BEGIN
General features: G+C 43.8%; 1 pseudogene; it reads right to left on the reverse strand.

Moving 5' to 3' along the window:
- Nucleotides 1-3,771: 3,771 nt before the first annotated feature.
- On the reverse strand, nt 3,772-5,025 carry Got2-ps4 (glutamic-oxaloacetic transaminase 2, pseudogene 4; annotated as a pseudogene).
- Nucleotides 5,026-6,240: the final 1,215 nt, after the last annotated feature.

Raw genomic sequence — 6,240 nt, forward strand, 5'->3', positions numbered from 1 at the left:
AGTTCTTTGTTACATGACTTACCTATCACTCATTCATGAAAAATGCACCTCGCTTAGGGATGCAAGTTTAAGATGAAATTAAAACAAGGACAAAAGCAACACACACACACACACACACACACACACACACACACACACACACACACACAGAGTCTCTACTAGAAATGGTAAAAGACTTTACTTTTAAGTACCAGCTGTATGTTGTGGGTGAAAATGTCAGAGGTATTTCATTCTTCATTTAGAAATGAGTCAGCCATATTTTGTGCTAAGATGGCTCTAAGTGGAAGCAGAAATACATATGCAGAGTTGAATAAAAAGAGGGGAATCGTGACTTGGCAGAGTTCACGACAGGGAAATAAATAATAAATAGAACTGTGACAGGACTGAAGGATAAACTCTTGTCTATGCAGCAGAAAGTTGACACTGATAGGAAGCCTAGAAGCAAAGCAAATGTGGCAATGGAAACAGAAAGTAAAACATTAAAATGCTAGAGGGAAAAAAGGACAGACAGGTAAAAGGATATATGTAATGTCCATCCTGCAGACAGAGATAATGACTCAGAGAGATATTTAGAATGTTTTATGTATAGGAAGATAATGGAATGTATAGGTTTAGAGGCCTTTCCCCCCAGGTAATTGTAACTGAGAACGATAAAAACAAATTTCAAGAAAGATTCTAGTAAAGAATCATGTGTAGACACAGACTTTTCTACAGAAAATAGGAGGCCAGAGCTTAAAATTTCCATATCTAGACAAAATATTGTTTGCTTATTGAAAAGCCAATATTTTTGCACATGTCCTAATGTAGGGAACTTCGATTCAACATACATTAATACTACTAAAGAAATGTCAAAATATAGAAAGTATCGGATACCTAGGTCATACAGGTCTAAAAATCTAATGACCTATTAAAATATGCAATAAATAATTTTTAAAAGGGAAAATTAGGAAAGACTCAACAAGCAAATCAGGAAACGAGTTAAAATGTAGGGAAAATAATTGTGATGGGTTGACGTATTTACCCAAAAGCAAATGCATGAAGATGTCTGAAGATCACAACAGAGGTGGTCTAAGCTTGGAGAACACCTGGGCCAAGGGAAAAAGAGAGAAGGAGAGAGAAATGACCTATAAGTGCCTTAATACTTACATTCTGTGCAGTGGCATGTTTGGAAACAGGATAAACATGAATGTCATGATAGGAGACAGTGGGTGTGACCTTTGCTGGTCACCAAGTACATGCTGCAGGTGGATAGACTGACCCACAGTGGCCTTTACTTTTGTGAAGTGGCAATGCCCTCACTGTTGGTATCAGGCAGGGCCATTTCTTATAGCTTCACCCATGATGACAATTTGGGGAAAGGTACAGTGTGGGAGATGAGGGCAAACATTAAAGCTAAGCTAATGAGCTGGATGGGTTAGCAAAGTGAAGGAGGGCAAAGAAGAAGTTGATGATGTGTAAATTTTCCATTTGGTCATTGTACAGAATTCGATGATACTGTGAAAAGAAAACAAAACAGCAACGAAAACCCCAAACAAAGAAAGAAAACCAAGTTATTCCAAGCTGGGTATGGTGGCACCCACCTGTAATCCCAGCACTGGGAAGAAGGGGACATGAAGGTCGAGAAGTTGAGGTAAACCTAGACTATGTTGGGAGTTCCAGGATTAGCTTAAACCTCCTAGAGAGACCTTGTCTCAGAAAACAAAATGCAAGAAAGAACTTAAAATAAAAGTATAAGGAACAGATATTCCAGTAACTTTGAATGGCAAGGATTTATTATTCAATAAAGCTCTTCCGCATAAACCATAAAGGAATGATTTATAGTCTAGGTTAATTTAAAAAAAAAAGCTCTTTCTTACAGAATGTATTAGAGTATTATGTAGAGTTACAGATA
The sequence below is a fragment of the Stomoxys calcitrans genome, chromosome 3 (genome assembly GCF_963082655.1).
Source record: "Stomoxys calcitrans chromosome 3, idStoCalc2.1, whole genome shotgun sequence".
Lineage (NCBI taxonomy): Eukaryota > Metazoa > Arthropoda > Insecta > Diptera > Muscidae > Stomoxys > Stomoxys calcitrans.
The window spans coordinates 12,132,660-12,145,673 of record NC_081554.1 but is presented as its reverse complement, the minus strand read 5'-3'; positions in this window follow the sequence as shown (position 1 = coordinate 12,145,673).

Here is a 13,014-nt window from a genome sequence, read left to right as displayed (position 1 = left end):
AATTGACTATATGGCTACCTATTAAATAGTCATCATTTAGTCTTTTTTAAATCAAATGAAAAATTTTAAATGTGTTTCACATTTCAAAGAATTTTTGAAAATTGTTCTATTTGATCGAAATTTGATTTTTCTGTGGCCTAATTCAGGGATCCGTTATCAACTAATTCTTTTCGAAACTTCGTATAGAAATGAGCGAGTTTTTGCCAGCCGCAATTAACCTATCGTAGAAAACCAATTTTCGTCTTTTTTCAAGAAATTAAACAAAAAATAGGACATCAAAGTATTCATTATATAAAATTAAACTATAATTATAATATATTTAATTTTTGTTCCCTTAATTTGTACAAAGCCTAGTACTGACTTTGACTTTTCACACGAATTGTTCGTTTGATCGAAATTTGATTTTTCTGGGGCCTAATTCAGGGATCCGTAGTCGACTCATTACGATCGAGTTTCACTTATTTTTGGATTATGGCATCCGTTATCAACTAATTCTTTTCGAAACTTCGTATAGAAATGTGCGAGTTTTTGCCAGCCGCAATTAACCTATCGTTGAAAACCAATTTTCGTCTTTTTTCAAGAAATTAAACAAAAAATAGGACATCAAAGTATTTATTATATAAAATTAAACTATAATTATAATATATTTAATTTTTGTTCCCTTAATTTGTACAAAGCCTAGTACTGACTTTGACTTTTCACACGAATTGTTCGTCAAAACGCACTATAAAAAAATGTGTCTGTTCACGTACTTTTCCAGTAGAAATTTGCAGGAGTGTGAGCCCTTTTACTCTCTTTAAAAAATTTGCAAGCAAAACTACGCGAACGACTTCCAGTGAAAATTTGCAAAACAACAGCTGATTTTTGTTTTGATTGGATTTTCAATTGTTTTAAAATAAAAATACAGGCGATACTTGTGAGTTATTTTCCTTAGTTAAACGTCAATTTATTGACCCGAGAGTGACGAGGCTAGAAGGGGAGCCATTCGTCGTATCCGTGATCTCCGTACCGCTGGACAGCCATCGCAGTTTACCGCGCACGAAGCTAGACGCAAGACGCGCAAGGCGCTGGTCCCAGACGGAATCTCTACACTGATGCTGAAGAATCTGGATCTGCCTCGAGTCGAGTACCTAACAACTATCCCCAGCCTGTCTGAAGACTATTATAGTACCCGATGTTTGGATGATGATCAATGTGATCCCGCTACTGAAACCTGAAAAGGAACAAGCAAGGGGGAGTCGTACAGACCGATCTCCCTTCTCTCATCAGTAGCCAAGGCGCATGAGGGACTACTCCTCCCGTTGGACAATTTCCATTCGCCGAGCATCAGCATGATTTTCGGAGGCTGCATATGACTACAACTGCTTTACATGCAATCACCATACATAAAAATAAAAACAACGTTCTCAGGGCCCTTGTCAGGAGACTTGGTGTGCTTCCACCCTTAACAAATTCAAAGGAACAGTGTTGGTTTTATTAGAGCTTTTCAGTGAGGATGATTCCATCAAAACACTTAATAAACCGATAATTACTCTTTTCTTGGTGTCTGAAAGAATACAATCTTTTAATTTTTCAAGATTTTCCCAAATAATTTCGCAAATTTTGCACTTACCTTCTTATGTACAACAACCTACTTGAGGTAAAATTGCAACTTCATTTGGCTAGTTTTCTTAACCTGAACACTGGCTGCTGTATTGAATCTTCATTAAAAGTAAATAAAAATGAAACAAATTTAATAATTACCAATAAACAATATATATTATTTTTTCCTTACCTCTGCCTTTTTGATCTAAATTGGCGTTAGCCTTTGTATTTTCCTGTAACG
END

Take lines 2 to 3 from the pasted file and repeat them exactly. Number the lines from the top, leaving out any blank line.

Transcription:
Moving 5' to 3' along the window:
- Nucleotides 1-3,771: 3,771 nt before the first annotated feature.